IMF Reform: An Agenda for the G20 Summit

November 5, 2010

The global financial crisis coincided with and was preceded in some degree by a legitimacy and governance crisis in the International Monetary Fund (IMF). The G20 leaders need to address this crisis or it will fester again.

The G20 has described itself as the premier forum for international economic cooperation. The IMF sees itself as the premier institution for international economic cooperation. What is the difference between them? The G20 was born out of the recognition that the G7 industrialized countries no longer reflect economic reality. The G20 is a self-appointed informal group with no permanent secretariat or legal framework. By contrast, the IMF is a treaty-based formal organization with a membership of 187 countries that have obligations to it.

In the period before the financial crisis, a debate was already under way about the future role of the IMF. Many observers saw the IMF as ineffective and lacking in even-handedness, in part due to the role that the G7 countries played behind closed doors, and in part because most of the IMF’s membership felt they had no say in its management and policy work. G7 countries regarded the IMF as not particularly relevant to their economies (an irony, in retrospect, given the origins of the global financial crisis), while they saw a role for the Fund supporting the emerging markets. The emerging economies, on the other hand, saw the Fund as biased and questioned its policy advice. There was no agreement on what the role of the IMF should be.

Since the global financial crisis broke in 2008, the two groups with the least amount of time for the IMF — the emerging markets and the G7 countries — have been working together in the G20, which became the principal coordinating body, whereas the IMF has simply implemented what it has been asked to do. We have seen through the G20-led “mutual assessment process” to promote macro-economic cooperation that, due to the tensions around its role and even-handedness, the Fund’s role has been limited to that of a technical adviser. Where, then, does this leave the IMF as an institution, and where does it leave the countries outside the G20?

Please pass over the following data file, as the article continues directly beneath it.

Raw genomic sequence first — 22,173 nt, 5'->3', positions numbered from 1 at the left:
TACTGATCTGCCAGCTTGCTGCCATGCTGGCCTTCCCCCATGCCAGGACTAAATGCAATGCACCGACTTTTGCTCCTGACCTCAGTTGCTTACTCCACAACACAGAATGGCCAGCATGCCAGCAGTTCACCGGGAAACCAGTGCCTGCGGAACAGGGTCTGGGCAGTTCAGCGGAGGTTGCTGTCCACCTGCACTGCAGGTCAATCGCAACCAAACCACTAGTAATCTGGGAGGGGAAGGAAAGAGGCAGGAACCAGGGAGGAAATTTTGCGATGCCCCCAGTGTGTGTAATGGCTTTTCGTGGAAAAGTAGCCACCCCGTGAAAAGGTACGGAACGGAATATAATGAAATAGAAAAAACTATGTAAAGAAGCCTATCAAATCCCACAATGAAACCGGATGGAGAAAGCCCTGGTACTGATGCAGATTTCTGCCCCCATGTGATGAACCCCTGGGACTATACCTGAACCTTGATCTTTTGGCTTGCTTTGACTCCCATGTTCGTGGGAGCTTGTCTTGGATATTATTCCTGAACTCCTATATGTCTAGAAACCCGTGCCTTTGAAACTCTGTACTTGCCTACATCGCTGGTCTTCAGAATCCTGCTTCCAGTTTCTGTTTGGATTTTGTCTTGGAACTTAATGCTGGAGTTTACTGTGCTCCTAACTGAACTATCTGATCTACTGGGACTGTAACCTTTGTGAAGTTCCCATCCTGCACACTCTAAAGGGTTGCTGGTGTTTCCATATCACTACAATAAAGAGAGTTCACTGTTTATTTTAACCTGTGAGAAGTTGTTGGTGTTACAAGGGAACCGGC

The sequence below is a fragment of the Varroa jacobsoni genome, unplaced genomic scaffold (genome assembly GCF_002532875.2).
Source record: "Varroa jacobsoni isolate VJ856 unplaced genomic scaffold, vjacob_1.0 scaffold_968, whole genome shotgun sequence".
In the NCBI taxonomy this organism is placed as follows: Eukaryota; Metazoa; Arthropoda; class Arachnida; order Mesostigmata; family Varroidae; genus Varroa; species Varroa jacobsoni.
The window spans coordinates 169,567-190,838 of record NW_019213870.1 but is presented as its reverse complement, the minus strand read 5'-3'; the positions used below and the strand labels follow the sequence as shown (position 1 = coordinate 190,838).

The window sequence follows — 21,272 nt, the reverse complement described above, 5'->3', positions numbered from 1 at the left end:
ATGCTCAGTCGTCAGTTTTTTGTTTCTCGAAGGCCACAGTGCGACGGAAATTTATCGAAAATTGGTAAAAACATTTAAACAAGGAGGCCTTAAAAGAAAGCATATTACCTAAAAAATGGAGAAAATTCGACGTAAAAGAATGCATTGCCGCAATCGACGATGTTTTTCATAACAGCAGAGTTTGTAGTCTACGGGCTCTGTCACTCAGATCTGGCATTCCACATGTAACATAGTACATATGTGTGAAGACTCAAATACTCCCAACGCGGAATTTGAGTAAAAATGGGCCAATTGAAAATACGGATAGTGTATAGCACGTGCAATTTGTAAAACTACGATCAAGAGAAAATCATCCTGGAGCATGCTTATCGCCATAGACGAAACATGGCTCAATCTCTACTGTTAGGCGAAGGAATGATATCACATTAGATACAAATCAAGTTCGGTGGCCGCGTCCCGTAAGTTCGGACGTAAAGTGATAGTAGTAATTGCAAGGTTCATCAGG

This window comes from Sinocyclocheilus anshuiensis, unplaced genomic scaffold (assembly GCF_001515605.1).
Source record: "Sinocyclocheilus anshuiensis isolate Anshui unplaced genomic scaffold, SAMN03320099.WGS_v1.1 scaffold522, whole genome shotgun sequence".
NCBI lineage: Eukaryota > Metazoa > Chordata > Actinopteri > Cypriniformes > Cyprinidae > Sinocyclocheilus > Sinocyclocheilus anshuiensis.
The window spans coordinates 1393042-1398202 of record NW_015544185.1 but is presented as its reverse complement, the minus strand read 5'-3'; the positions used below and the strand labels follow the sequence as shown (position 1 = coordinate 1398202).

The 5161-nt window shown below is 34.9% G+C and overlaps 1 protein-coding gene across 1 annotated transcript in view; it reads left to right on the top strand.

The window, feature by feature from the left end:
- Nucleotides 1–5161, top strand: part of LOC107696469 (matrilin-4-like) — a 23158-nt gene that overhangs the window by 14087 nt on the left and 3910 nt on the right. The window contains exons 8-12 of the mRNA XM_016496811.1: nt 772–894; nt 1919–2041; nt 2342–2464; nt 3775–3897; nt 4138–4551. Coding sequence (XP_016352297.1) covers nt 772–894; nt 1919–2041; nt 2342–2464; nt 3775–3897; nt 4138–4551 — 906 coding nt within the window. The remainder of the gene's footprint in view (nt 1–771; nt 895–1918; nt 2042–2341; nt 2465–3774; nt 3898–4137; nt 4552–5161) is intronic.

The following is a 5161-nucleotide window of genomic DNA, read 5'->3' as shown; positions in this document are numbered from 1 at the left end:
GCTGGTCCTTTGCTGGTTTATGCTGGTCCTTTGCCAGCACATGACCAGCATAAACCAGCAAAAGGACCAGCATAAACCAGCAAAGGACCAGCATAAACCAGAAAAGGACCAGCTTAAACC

In 2008, two reports — one by the IMF’s Independent Evaluation Office[1] and another[2]  by the Committee on IMF Governance Reform chaired by Trevor Manuel, then South Africa’s finance minister — strongly identified the challenges of effectiveness, efficiency and legitimacy facing the IMF.

Dominating the debates have been the issues of quotas[3]  (country shares) and representation on the IMF’s executive board (chairs or seats).[4] On quotas, there was agreement two and a half years ago to bring about a 2.5 percent shift to dynamic emerging market and under-represented countries, and a subsequent agreement in principle on a further 5 percent shift, but with no agreement on distribution. Even the 2.5 percent shift has not been implemented because the required legislation has not been passed in the individual countries.

Europeans currently hold one-third of the seats on the executive board, but given that Europeans represent far less than one-third of the membership, this clearly is an issue to be addressed. On both quotas and chairs, it is obvious to most observers that the current situation is inequitable and seriously undermines the legitimacy of, and support for, the IMF. It is time for this situation to be changed.

At the meeting of the G20 finance ministers on October 23 in Gyeongju, Korea, agreement was reached in principle to further adjust quotas (by 6 percent) and chairs (with Europe giving up two seats), with details to be worked out by 2012.[5] Assuming the details will be worked out successfully (not a given), one has to question whether this is too little, too late. Europe will still retain six seats (25 percent of the board) and many observers have questioned whether a board of 24 can ever be effective. A truly historic agreement will need to go much further, and this papering over may simply make the current unpalatable situation only slightly less so.